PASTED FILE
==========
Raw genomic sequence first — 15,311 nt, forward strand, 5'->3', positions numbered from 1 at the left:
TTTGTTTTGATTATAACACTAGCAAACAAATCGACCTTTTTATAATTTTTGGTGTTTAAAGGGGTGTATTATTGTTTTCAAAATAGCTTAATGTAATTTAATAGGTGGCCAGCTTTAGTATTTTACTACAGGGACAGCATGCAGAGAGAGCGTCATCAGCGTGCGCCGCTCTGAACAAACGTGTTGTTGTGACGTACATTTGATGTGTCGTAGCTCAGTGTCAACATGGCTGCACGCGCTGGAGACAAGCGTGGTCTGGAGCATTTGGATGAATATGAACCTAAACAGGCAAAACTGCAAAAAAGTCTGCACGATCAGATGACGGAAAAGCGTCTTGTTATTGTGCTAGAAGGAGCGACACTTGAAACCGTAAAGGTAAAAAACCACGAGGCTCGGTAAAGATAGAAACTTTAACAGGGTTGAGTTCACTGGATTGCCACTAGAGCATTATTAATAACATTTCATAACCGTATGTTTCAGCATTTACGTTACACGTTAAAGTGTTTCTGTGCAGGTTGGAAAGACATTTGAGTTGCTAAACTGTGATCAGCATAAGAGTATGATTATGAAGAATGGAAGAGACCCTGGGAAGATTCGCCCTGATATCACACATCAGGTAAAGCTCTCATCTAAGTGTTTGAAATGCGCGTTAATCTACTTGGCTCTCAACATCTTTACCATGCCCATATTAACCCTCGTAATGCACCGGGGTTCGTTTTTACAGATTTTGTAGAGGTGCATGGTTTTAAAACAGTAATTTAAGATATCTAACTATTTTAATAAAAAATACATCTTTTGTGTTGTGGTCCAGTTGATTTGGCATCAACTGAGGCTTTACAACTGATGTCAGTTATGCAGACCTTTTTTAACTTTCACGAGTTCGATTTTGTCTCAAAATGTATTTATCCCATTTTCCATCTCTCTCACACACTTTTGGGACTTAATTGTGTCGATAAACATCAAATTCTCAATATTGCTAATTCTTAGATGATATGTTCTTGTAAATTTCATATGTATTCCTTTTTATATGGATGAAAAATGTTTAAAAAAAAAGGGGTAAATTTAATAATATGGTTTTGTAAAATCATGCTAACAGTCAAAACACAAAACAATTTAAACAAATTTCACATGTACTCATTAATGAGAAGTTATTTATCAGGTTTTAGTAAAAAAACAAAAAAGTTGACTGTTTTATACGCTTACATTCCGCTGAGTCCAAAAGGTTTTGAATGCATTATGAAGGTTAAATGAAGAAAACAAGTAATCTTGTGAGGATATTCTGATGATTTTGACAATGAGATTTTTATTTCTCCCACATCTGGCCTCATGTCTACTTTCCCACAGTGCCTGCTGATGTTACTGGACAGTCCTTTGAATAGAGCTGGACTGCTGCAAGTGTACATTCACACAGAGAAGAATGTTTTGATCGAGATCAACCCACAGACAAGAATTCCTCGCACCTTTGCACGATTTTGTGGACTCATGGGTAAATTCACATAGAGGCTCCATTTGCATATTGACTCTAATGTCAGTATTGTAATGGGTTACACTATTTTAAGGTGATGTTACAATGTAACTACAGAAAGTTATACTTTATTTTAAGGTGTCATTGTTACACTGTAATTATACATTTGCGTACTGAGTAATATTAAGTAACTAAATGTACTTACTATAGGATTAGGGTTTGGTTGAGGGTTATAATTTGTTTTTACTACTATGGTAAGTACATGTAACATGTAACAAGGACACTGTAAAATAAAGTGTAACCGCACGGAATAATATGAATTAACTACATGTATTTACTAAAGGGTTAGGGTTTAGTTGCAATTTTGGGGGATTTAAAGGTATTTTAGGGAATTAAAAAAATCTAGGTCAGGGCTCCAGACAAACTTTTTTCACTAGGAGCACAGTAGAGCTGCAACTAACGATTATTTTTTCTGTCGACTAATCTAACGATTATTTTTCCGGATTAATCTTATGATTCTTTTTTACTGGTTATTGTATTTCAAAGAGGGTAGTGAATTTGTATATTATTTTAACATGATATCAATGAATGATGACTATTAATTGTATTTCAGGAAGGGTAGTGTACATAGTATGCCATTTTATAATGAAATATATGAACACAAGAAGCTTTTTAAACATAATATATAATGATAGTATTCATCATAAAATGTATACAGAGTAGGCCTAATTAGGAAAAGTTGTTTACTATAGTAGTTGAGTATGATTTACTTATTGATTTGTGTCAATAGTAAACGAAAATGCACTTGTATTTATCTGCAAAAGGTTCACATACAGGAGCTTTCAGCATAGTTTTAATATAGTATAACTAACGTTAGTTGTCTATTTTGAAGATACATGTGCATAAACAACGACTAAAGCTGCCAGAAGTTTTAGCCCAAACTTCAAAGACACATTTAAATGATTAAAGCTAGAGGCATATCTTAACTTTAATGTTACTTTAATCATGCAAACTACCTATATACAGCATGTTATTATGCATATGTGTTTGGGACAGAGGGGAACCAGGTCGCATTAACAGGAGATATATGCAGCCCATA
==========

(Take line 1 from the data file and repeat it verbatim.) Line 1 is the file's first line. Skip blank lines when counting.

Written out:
Raw genomic sequence first — 15,311 nt, forward strand, 5'->3', positions numbered from 1 at the left: